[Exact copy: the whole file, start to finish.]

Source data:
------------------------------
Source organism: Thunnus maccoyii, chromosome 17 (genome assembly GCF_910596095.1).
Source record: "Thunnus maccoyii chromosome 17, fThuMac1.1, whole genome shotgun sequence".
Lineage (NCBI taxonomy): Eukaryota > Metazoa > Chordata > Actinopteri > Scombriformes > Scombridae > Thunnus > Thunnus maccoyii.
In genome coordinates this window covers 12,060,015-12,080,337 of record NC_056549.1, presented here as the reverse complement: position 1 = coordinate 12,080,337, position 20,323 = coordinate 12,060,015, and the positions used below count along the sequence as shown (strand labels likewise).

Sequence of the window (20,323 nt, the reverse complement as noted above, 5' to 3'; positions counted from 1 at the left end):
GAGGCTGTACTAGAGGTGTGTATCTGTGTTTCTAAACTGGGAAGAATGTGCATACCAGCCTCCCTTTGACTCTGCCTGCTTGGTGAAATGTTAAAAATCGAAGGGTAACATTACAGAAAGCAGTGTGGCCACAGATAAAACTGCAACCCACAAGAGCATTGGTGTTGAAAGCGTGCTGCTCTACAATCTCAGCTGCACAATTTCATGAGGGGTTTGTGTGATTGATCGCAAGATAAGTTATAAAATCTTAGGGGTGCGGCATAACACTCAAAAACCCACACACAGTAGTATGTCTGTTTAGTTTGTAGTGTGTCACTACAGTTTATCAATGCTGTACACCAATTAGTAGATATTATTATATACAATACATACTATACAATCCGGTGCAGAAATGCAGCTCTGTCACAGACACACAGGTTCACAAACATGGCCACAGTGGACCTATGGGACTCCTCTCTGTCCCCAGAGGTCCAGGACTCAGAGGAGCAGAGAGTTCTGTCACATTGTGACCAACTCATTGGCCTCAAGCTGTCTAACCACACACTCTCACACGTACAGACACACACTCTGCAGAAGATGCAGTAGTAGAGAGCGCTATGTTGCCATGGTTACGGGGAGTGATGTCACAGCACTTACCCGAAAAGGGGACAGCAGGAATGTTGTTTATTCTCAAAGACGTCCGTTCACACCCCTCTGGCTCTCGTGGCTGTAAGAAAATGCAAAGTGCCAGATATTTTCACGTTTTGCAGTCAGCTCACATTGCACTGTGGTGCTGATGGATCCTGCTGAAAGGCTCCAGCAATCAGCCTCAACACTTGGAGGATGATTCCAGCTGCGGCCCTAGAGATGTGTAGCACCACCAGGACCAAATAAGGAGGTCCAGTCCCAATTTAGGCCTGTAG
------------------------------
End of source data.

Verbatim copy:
Source organism: Thunnus maccoyii, chromosome 17 (genome assembly GCF_910596095.1).
Source record: "Thunnus maccoyii chromosome 17, fThuMac1.1, whole genome shotgun sequence".
Lineage (NCBI taxonomy): Eukaryota > Metazoa > Chordata > Actinopteri > Scombriformes > Scombridae > Thunnus > Thunnus maccoyii.
In genome coordinates this window covers 12,060,015-12,080,337 of record NC_056549.1, presented here as the reverse complement: position 1 = coordinate 12,080,337, position 20,323 = coordinate 12,060,015, and the positions used below count along the sequence as shown (strand labels likewise).

Sequence of the window (20,323 nt, the reverse complement as noted above, 5' to 3'; positions counted from 1 at the left end):
GAGGCTGTACTAGAGGTGTGTATCTGTGTTTCTAAACTGGGAAGAATGTGCATACCAGCCTCCCTTTGACTCTGCCTGCTTGGTGAAATGTTAAAAATCGAAGGGTAACATTACAGAAAGCAGTGTGGCCACAGATAAAACTGCAACCCACAAGAGCATTGGTGTTGAAAGCGTGCTGCTCTACAATCTCAGCTGCACAATTTCATGAGGGGTTTGTGTGATTGATCGCAAGATAAGTTATAAAATCTTAGGGGTGCGGCATAACACTCAAAAACCCACACACAGTAGTATGTCTGTTTAGTTTGTAGTGTGTCACTACAGTTTATCAATGCTGTACACCAATTAGTAGATATTATTATATACAATACATACTATACAATCCGGTGCAGAAATGCAGCTCTGTCACAGACACACAGGTTCACAAACATGGCCACAGTGGACCTATGGGACTCCTCTCTGTCCCCAGAGGTCCAGGACTCAGAGGAGCAGAGAGTTCTGTCACATTGTGACCAACTCATTGGCCTCAAGCTGTCTAACCACACACTCTCACACGTACAGACACACACTCTGCAGAAGATGCAGTAGTAGAGAGCGCTATGTTGCCATGGTTACGGGGAGTGATGTCACAGCACTTACCCGAAAAGGGGACAGCAGGAATGTTGTTTATTCTCAAAGACGTCCGTTCACACCCCTCTGGCTCTCGTGGCTGTAAGAAAATGCAAAGTGCCAGATATTTTCACGTTTTGCAGTCAGCTCACATTGCACTGTGGTGCTGATGGATCCTGCTGAAAGGCTCCAGCAATCAGCCTCAACACTTGGAGGATGATTCCAGCTGCGGCCCTAGAGATGTGTAGCACCACCAGGACCAAATAAGGAGGTCCAGTCCCAATTTAGGCCTGTAG